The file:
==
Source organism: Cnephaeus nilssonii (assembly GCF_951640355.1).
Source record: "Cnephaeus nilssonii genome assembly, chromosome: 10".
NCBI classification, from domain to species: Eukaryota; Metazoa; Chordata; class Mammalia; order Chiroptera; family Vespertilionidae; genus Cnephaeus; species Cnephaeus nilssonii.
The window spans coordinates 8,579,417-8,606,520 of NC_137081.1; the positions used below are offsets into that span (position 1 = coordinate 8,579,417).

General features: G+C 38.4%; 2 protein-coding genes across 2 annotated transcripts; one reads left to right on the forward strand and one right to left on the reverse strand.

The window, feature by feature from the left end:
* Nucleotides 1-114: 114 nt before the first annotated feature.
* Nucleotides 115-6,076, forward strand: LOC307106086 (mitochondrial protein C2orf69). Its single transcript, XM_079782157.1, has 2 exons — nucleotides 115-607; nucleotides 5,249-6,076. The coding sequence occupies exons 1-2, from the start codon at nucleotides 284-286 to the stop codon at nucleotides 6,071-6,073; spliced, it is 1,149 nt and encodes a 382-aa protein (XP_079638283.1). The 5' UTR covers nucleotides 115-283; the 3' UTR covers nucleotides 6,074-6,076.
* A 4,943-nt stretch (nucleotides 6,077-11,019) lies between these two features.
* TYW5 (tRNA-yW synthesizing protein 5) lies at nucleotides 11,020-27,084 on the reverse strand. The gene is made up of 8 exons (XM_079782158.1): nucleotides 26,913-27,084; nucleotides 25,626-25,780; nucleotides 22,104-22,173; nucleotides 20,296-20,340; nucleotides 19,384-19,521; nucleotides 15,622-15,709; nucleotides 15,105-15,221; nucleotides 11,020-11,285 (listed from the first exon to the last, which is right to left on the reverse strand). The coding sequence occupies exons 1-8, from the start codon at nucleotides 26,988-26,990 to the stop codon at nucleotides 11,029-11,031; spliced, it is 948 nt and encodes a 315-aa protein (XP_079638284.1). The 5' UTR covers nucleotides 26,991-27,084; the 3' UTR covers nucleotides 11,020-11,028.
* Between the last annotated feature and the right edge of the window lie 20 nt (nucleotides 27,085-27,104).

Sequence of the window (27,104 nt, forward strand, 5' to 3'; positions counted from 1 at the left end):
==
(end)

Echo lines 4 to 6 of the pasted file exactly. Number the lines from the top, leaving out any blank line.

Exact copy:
The window spans coordinates 8,579,417-8,606,520 of NC_137081.1; the positions used below are offsets into that span (position 1 = coordinate 8,579,417).

General features: G+C 38.4%; 2 protein-coding genes across 2 annotated transcripts; one reads left to right on the forward strand and one right to left on the reverse strand.

The window, feature by feature from the left end: